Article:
During the Klamathon fire, she just had enough time to leave her house — escaping with nothing but her cat. This time, because she had a couple hours to prepare before the order came, she was able to pack more thoughtfully.

The 29-year-old packed up handmade clothes, toiletries, her wallet, some sentimental photos, a couple pieces of art, old journals and some boxes of nostalgia — tickets stubs, pictures, stickers.

In her rush, she forgot her glasses case — with the glasses inside — and her allergy medicine.

As she prepared to leave, knowing she may not have a house to come back to, she also grabbed a framed poster of the band Furthur’s 2013 summer tour. She had followed the band around that summer when she was 22.

“I thought if I could have just one print, it would make all the difference,” she said.

“It was one of the best summers of my life — festivals and music — I just wanted to take it with me.”

(Courtesy of Kara Carlson)
(Courtesy of Kara Carlson)

Carlson got out faster than some of her friends — someone tried to leave earlier but realized their truck was out of gas, for example. But she feels for those whose houses are already gone or who don’t have a place to stay, like she does.

“People are camping outside, and the quality of air is really bad,” she said. (On Friday, various parts of the state were registered as having “hazardous” air quality — the worst on the scale.)

Carlson may be able to go back to her place soon, at least to grab more of her belongings, but there’s trepidation even in that. “I’m really sad to see what has occurred,” she said. “I’m not ready to see that yet.”

When she does go back, she wants to grab baby wipes, jugs of water, flashlights — more survivalist-type items, now that her memories are protected.

When Debby Swope, 60, left her home in Trail, Ore., a town in the foothills of the Cascade Mountains, she had help from her sister, who lives with her. The two women had to securely pack up their parents, who are in their 80s, and find a safe place for them.

The middle school teacher was driving to her brother’s house in Salinas, Calif., when she spoke to The Lily on Thursday.

Swope has five dogs she needed to evacuate, as well as her parents, who live on the same property. She drove her dad in one car with three dogs, while her sister drove her mother with the other two. Her brother’s house will be the last place, she hopes, they decamp to.

(Courtesy of Deb Swope)
(Courtesy of Deb Swope)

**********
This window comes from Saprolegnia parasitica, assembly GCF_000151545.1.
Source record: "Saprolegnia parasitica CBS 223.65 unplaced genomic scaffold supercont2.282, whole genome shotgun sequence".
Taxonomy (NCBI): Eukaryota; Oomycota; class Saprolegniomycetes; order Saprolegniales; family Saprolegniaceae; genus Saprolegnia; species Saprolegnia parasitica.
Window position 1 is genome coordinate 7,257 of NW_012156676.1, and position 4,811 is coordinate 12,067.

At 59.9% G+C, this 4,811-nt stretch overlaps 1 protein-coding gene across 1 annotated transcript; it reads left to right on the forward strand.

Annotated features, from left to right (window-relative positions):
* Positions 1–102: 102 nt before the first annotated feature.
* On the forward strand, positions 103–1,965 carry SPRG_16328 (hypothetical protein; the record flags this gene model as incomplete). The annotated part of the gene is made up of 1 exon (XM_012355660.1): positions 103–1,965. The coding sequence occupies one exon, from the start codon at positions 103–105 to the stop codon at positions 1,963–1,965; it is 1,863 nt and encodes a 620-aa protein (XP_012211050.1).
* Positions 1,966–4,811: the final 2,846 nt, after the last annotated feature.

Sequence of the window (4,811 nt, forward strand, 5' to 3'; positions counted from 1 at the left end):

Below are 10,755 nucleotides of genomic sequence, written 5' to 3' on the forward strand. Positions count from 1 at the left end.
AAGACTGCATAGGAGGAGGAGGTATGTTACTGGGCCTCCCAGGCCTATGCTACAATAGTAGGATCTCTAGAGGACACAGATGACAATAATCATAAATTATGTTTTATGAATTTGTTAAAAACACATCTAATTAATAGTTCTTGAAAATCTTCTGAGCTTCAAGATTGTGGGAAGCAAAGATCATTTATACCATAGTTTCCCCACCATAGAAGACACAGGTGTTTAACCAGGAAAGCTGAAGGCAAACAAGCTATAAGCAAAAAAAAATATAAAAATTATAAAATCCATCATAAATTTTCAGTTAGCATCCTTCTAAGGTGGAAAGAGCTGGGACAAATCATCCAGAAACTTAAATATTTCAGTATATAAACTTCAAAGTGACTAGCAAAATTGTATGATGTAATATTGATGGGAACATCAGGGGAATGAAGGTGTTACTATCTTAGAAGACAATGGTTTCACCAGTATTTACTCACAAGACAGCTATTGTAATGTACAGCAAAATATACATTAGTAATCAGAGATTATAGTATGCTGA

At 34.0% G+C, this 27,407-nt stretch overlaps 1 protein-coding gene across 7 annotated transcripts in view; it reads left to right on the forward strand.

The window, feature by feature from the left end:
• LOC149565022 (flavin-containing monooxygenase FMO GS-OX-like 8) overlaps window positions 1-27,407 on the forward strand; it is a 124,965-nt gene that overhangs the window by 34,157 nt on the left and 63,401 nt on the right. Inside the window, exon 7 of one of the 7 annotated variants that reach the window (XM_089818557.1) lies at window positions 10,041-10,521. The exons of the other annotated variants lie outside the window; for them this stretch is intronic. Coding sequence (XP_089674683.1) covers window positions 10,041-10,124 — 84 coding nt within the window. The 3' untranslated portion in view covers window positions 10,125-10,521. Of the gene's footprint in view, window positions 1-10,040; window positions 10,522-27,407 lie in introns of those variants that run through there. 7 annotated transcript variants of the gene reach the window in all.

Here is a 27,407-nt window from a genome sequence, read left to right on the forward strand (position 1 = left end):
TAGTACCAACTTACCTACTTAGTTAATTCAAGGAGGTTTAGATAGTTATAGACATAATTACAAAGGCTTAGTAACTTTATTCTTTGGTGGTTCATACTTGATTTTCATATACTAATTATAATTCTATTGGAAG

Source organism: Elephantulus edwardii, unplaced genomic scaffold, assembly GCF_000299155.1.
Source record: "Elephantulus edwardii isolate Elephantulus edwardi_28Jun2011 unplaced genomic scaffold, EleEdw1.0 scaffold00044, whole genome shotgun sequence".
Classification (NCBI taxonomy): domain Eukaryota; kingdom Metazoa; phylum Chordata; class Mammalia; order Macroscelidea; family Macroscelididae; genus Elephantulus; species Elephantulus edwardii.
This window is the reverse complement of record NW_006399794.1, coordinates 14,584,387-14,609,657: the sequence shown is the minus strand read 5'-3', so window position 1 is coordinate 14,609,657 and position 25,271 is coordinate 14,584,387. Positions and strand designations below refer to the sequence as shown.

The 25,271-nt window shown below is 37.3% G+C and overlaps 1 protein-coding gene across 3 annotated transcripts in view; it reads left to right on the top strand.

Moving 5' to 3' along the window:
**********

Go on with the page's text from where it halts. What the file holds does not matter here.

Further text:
When it came time to pack, she found herself staring at her closet and thinking, “I have no idea what to wear.”

She thought about not wasting time packing more clothes, but then she realized she would need socks and underwear. Carhartt pants, a vest and boots in case she had to fight fires. A shovel for the same reason. Some T-shirts and shorts. Three boxes of tomatoes that were just harvested. Slowly, she started assembling tools for her short-term, nomadic future.

She also packed her Bible, which she reads every day. A computer for teaching remotely, just in case; she’s expecting to be back in two weeks to teach her seventh- and eighth-graders in person. An old cedar chest that belonged to her great-grandfather, filled with family antiques, including a Bible from the 1800s. Old family photos going back generations. The few things that are irreplaceable.

Because she lives in a small town where “the eagles and coyotes come after our chickens,” she had to take extra precautions to prep the place before leaving. She and her sister moved gasoline canisters to the middle of a field, so if they explode, the damage is limited. They also moved guns and ammunition to a remote area so as not to surprise the firemen.

They left a car they couldn’t take on the gravel part of their driveway for the same reason — mitigating the damage from an explosion. They left lights on so the firefighters could find their home. They turned on the sprinklers to wet the parts of the house made of cedar siding.

And of course, there were the chickens, which the Swopes couldn’t take. She kept them in their coop, sprinkling them and their food with water.

“That way the foxes won’t get them, but they won’t starve,” she said.

Editor’s Note: A previous version of this article misstated Adam Lee’s name and where he grew up. We regret the error.